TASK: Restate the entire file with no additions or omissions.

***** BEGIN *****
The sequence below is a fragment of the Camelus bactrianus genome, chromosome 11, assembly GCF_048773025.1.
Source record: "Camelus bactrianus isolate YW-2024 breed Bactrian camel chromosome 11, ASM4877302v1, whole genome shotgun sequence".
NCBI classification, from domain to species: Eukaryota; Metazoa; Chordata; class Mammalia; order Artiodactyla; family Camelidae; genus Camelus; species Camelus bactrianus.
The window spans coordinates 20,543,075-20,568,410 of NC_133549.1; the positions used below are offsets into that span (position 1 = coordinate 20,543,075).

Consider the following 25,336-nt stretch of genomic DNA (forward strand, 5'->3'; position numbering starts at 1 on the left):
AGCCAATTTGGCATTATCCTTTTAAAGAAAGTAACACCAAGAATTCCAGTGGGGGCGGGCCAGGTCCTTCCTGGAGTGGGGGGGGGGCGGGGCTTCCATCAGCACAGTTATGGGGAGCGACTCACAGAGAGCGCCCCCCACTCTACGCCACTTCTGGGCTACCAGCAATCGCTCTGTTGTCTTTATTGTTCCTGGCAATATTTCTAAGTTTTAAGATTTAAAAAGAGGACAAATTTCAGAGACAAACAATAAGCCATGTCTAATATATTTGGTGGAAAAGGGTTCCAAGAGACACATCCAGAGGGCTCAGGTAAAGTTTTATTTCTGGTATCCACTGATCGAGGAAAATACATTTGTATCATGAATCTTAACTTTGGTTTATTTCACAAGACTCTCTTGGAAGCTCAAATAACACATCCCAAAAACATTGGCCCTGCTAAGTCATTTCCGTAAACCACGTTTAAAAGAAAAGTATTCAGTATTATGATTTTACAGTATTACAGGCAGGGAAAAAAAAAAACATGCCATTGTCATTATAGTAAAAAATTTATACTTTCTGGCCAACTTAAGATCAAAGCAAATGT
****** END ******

The sequence below is a fragment of the Camelus bactrianus genome, chromosome 11, assembly GCF_048773025.1.
Source record: "Camelus bactrianus isolate YW-2024 breed Bactrian camel chromosome 11, ASM4877302v1, whole genome shotgun sequence".
NCBI classification, from domain to species: Eukaryota; Metazoa; Chordata; class Mammalia; order Artiodactyla; family Camelidae; genus Camelus; species Camelus bactrianus.
The window spans coordinates 20,543,075-20,568,410 of NC_133549.1; the positions used below are offsets into that span (position 1 = coordinate 20,543,075).

Consider the following 25,336-nt stretch of genomic DNA (forward strand, 5'->3'; position numbering starts at 1 on the left):
AGCCAATTTGGCATTATCCTTTTAAAGAAAGTAACACCAAGAATTCCAGTGGGGGCGGGCCAGGTCCTTCCTGGAGTGGGGGGGGGGCGGGGCTTCCATCAGCACAGTTATGGGGAGCGACTCACAGAGAGCGCCCCCCACTCTACGCCACTTCTGGGCTACCAGCAATCGCTCTGTTGTCTTTATTGTTCCTGGCAATATTTCTAAGTTTTAAGATTTAAAAAGAGGACAAATTTCAGAGACAAACAATAAGCCATGTCTAATATATTTGGTGGAAAAGGGTTCCAAGAGACACATCCAGAGGGCTCAGGTAAAGTTTTATTTCTGGTATCCACTGATCGAGGAAAATACATTTGTATCATGAATCTTAACTTTGGTTTATTTCACAAGACTCTCTTGGAAGCTCAAATAACACATCCCAAAAACATTGGCCCTGCTAAGTCATTTCCGTAAACCACGTTTAAAAGAAAAGTATTCAGTATTATGATTTTACAGTATTACAGGCAGGGAAAAAAAAAAACATGCCATTGTCATTATAGTAAAAAATTTATACTTTCTGGCCAACTTAAGATCAAAGCAAATGT